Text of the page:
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Help Find Extraterrestrial Life. Really

A black and white picture of radio waves.
An example of the radio waves that UCLA's SETI needs help sorting through.
(Courtesy UCLA SETI)
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Just in case you haven’t had enough talk about a UFOs and aliens in the past few weeks, now may be your chance to help figure out whether intelligent life actually exists in outer space. Not by obsessing over some pixelated video from flat-Earth Twitter, but by helping some scientists over at UCLA.

About the project

For the past seven years, the world’s largest full steerable telescope has been scanning the cosmos, hoovering up all kinds of radio signals from across the Milky Way.

The assumption is that another civilization is transmitting radio waves at high power.
— Jean Luc-Margot, UCLA
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Now, UCLA’s SETI (which stands for “search for extraterrestrial intelligence“), says they need your help digging through the data to find out if one of those signals came from another civilization. The team is monitoring a narrow band of radio waves that they say would come, not from nature, but from an engineered device.

“The assumption is that another civilization is transmitting radio waves at high power,” said Jean-Luc Margot, the UCLA professor who’s leading the program. “If we can identify one of these signals and show that it comes from an extraterrestrial location, it’ll be pretty compelling evidence that there’s another civilization out there.”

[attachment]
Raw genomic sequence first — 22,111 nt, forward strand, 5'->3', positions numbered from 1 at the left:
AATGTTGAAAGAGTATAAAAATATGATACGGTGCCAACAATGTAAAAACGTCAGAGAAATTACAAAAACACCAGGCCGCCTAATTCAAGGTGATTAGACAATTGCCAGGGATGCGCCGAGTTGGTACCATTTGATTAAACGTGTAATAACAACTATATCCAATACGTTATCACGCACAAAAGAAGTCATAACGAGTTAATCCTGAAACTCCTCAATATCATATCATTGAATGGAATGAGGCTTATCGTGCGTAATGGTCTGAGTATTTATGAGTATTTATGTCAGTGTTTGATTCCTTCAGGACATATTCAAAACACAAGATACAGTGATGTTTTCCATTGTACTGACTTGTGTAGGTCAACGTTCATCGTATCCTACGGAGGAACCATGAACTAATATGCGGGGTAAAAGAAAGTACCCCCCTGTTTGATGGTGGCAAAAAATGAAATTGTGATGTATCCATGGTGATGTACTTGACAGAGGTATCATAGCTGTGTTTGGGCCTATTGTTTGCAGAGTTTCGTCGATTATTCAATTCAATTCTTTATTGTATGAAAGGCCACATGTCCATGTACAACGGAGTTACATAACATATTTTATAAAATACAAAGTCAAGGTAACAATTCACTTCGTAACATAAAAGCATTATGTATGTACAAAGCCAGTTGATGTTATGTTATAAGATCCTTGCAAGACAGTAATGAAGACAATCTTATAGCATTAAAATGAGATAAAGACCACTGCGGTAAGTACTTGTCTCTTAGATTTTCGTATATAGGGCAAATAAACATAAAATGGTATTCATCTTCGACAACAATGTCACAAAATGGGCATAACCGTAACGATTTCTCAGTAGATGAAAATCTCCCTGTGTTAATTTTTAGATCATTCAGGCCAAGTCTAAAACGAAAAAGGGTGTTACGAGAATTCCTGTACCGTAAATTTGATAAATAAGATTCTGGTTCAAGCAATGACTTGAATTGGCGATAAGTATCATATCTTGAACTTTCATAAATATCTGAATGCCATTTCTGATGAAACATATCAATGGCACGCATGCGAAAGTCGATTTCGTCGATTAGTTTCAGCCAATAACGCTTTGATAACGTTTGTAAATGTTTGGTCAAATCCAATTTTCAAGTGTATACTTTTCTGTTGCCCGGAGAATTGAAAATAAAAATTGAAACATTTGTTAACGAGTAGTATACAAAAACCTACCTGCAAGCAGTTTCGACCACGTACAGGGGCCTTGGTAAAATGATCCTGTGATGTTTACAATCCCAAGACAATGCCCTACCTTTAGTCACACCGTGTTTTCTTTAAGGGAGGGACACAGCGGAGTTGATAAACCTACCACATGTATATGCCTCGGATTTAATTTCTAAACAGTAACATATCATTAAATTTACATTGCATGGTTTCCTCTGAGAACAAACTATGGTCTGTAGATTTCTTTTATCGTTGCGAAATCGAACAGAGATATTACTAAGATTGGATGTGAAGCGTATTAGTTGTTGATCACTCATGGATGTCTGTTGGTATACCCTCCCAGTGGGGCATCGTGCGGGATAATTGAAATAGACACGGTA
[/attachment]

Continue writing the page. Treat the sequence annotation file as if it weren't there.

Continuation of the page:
Why they need your help

The problem is that there's a lot of noise in the dataset from human made crafts, like GPS satellites. So, they need people like you to review images of the signals to help classify them. They’ll then use the dataset to train AI to more swiftly process images in the future.

What happens if you find ET?

If you do manage to find an exceptional signal, the team at UCLA will then review it, and if it warrants further investigation, the broader scientific community will get involved.

“We’ve all seen signals that got us excited for a few minutes, but very quickly we find out that the signal doesn’t survive additional scrutiny,” said Margot.

How to help

There are about 7,500 images uploaded right now, but the team hopes to classify as many as 100,000 of them over time.

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To pitch in, head on over to AreWeAlone.Earth, because who knows … maybe we have evidence of an alien civilization sitting on a web server somewhere.

What do you want to know about fires, earthquakes, climate change or any science-related topics?
Jacob Margolis helps Southern Californians understand the science shaping our imperfect paradise and gets us prepared for what’s next.

Corrected February 15, 2023 at 6:37 PM PST
A previous version of Jean-Luc Margot's name was misspelled. We regret the error.
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